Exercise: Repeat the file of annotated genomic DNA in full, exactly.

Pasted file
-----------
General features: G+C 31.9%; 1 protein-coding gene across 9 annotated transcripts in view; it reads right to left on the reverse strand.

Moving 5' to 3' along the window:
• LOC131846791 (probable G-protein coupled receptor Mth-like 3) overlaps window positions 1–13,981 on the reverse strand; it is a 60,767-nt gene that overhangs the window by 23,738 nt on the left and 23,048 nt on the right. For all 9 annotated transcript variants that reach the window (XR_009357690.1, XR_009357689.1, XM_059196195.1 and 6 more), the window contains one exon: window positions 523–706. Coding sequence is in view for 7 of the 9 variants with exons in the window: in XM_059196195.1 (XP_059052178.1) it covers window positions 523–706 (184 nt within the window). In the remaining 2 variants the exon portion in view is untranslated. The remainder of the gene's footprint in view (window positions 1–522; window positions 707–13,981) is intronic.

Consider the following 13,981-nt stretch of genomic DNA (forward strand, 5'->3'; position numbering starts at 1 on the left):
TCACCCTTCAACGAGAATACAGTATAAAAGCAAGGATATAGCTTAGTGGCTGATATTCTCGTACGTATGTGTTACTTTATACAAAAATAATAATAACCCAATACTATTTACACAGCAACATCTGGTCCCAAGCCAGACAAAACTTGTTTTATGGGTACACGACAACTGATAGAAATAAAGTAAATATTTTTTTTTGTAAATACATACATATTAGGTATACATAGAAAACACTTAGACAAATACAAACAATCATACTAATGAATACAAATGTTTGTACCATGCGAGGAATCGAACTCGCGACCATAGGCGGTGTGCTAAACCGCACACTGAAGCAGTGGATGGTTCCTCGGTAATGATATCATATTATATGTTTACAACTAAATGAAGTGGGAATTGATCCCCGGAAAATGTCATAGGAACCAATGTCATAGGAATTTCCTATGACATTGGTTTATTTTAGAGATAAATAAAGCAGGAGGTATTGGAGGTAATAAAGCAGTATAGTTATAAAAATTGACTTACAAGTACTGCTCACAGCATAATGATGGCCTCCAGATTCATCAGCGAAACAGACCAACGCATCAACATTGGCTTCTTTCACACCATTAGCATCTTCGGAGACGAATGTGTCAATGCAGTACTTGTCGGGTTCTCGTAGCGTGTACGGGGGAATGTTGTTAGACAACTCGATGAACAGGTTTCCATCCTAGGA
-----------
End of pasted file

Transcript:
General features: G+C 31.9%; 1 protein-coding gene across 9 annotated transcripts in view; it reads right to left on the reverse strand.

Moving 5' to 3' along the window:
• LOC131846791 (probable G-protein coupled receptor Mth-like 3) overlaps window positions 1–13,981 on the reverse strand; it is a 60,767-nt gene that overhangs the window by 23,738 nt on the left and 23,048 nt on the right. For all 9 annotated transcript variants that reach the window (XR_009357690.1, XR_009357689.1, XM_059196195.1 and 6 more), the window contains one exon: window positions 523–706. Coding sequence is in view for 7 of the 9 variants with exons in the window: in XM_059196195.1 (XP_059052178.1) it covers window positions 523–706 (184 nt within the window). In the remaining 2 variants the exon portion in view is untranslated. The remainder of the gene's footprint in view (window positions 1–522; window positions 707–13,981) is intronic.

Consider the following 13,981-nt stretch of genomic DNA (forward strand, 5'->3'; position numbering starts at 1 on the left):
TCACCCTTCAACGAGAATACAGTATAAAAGCAAGGATATAGCTTAGTGGCTGATATTCTCGTACGTATGTGTTACTTTATACAAAAATAATAATAACCCAATACTATTTACACAGCAACATCTGGTCCCAAGCCAGACAAAACTTGTTTTATGGGTACACGACAACTGATAGAAATAAAGTAAATATTTTTTTTTGTAAATACATACATATTAGGTATACATAGAAAACACTTAGACAAATACAAACAATCATACTAATGAATACAAATGTTTGTACCATGCGAGGAATCGAACTCGCGACCATAGGCGGTGTGCTAAACCGCACACTGAAGCAGTGGATGGTTCCTCGGTAATGATATCATATTATATGTTTACAACTAAATGAAGTGGGAATTGATCCCCGGAAAATGTCATAGGAACCAATGTCATAGGAATTTCCTATGACATTGGTTTATTTTAGAGATAAATAAAGCAGGAGGTATTGGAGGTAATAAAGCAGTATAGTTATAAAAATTGACTTACAAGTACTGCTCACAGCATAATGATGGCCTCCAGATTCATCAGCGAAACAGACCAACGCATCAACATTGGCTTCTTTCACACCATTAGCATCTTCGGAGACGAATGTGTCAATGCAGTACTTGTCGGGTTCTCGTAGCGTGTACGGGGGAATGTTGTTAGACAACTCGATGAACAGGTTTCCATCCTAGGA